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STEP Gives Measured Welcome To UK Offshore Amnesty

by Jason Gorringe,, London

23 April 2007

Speaking last week at a STEP Conference on the future of trusts in London, Aileen Barry, a Director at law firm at DLA Piper, said she felt that HMRC’s disclosure regime “could involve a gamble I would not take”.

HM Revenue and Customs early last week announced arrangements enabling investors with offshore accounts to disclose to HMRC any income and gains not previously included in their tax returns.

The facility is open to those who hold or have held an offshore account, either directly or indirectly, that is in any way connected to a loss of UK tax and/or duty.

For a limited period, HMRC added, taxpayers can come forward and make a full disclosure of all undeclared liabilities, not just those connected with an offshore account. Personal disclosures or those made on behalf of others will be accepted under the terms of the Offshore Disclosure Facility.

However, Ms Barry explained that the disclosure regime was fine for straightforward cases, but was less useful for more complex cases which involve trusts and companies.

She announced that:

“If clients need to make a disclosure they should do so now but the problem is that clients with complex affairs may not know how to separate tax on income from other funds. They will need to seek professional advice but advisors may be reluctant to confirm whether any disclosure involving estimates or judgement calls, in the absence of supporting documentation, will be accepted."

"Clients should take care: some advisors are suggesting that clients should make disclosures, hoping that HMRC will be inundated with submissions and never get round to checking and this is a gamble I would not take.”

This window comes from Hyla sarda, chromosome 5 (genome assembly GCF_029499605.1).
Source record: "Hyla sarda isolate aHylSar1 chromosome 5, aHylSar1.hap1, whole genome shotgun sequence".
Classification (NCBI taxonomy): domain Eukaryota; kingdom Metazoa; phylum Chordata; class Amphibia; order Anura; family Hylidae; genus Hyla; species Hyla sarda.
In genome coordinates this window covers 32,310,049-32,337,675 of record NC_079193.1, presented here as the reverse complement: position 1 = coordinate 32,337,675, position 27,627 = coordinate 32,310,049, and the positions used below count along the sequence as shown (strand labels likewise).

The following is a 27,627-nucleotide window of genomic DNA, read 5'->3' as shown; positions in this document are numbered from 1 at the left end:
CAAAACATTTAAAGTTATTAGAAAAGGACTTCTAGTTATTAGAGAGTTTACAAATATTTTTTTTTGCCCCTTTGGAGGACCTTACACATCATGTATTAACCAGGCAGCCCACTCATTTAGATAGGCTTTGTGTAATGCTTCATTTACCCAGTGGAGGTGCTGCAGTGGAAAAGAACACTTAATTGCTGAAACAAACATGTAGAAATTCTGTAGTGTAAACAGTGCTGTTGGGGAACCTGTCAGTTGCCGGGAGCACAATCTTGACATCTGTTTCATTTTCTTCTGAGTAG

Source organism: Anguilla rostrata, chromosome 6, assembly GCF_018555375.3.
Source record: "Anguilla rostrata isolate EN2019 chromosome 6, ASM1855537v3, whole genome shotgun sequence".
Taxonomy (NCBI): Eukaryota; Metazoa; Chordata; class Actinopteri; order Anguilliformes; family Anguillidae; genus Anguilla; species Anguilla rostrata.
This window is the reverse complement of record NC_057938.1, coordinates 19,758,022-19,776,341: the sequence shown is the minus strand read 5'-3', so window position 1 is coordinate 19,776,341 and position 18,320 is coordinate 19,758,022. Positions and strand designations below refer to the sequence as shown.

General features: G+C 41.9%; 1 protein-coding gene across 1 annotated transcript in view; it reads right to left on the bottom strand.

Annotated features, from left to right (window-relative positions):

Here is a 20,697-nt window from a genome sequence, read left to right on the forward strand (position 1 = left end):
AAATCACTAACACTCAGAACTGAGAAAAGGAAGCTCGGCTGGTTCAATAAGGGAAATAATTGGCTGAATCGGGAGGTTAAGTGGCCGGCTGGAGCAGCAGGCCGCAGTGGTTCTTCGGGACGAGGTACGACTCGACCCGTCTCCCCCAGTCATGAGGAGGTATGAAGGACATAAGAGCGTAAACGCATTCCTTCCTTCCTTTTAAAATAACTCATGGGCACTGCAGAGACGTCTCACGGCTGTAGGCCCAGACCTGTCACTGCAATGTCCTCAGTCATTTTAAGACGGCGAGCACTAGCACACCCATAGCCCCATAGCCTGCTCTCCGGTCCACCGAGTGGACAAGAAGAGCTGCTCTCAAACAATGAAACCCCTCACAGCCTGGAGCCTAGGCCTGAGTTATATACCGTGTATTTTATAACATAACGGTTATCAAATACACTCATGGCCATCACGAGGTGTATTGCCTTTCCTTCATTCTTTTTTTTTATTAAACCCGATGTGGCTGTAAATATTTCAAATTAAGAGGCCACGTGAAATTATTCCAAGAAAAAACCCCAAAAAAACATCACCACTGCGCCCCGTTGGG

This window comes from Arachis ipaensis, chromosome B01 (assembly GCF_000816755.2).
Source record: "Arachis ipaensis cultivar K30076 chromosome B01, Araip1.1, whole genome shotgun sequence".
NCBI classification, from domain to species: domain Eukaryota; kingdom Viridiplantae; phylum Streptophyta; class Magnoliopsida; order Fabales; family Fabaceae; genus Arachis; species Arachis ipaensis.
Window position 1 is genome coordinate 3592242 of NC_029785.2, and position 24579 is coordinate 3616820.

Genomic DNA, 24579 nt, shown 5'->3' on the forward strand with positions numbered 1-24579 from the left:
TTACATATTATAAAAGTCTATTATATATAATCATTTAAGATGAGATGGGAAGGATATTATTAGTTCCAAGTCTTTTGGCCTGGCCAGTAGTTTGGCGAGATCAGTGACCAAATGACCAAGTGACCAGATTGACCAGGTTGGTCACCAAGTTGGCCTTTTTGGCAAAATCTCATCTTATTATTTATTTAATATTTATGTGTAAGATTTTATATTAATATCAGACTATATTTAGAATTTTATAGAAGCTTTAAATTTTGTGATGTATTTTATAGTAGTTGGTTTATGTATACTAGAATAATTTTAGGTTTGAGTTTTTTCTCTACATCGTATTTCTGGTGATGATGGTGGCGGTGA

The DLA Piper Director went on to explain to delegates that a potential pitfall of the new disclosure regime is that there is no guarantee of immunity from prosecution, because the scheme is not covered by the HMRC codes of practice which govern civil settlements of tax investigations. A partial disclosure may lead to further investigations or even prosecution.

John Riches, deputy Chairman of STEP concluded:

“We welcome the disclosure regime if it encourages clients to pay tax that is due. But the regime might have been more effective if there was a facility to have upfront dialogue with HMRC, so the taxpayer will be confident their disclosure is complete. Moreover whilst the five month time period is reasonable there should be the flexibility to extend it by mutual agreement with the revenue.”

A comprehensive report in our Intelligence Report series examining offshore confidentiality is available in the Lowtax Library at and a description of the report can be seen at

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